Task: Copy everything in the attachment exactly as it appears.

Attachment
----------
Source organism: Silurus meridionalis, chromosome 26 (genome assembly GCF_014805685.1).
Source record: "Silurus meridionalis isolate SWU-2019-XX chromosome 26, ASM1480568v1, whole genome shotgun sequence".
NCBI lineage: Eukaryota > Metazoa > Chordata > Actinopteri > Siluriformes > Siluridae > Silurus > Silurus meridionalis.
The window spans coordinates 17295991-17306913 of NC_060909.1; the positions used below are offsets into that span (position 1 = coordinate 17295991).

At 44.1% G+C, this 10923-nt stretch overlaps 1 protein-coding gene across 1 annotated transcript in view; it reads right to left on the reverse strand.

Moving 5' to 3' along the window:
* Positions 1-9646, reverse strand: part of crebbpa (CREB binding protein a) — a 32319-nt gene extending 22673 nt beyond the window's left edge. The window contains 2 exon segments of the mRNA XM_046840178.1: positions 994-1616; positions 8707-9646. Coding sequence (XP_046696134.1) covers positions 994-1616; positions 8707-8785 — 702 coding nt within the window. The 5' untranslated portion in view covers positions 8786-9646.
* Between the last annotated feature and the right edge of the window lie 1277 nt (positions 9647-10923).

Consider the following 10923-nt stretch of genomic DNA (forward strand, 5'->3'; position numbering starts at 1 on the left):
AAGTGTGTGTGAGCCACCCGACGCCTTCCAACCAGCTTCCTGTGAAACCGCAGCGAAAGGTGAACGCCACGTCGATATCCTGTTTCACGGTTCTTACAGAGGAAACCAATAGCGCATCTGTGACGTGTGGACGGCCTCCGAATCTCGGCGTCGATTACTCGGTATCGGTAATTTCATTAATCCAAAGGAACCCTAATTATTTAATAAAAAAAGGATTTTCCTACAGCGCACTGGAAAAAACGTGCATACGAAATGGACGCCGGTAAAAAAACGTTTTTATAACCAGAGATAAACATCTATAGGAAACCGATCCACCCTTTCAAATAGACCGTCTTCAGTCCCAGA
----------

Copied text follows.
Source organism: Silurus meridionalis, chromosome 26 (genome assembly GCF_014805685.1).
Source record: "Silurus meridionalis isolate SWU-2019-XX chromosome 26, ASM1480568v1, whole genome shotgun sequence".
NCBI lineage: Eukaryota > Metazoa > Chordata > Actinopteri > Siluriformes > Siluridae > Silurus > Silurus meridionalis.
The window spans coordinates 17295991-17306913 of NC_060909.1; the positions used below are offsets into that span (position 1 = coordinate 17295991).

At 44.1% G+C, this 10923-nt stretch overlaps 1 protein-coding gene across 1 annotated transcript in view; it reads right to left on the reverse strand.

Moving 5' to 3' along the window:
* Positions 1-9646, reverse strand: part of crebbpa (CREB binding protein a) — a 32319-nt gene extending 22673 nt beyond the window's left edge. The window contains 2 exon segments of the mRNA XM_046840178.1: positions 994-1616; positions 8707-9646. Coding sequence (XP_046696134.1) covers positions 994-1616; positions 8707-8785 — 702 coding nt within the window. The 5' untranslated portion in view covers positions 8786-9646.
* Between the last annotated feature and the right edge of the window lie 1277 nt (positions 9647-10923).

Consider the following 10923-nt stretch of genomic DNA (forward strand, 5'->3'; position numbering starts at 1 on the left):
AAGTGTGTGTGAGCCACCCGACGCCTTCCAACCAGCTTCCTGTGAAACCGCAGCGAAAGGTGAACGCCACGTCGATATCCTGTTTCACGGTTCTTACAGAGGAAACCAATAGCGCATCTGTGACGTGTGGACGGCCTCCGAATCTCGGCGTCGATTACTCGGTATCGGTAATTTCATTAATCCAAAGGAACCCTAATTATTTAATAAAAAAAGGATTTTCCTACAGCGCACTGGAAAAAACGTGCATACGAAATGGACGCCGGTAAAAAAACGTTTTTATAACCAGAGATAAACATCTATAGGAAACCGATCCACCCTTTCAAATAGACCGTCTTCAGTCCCAGA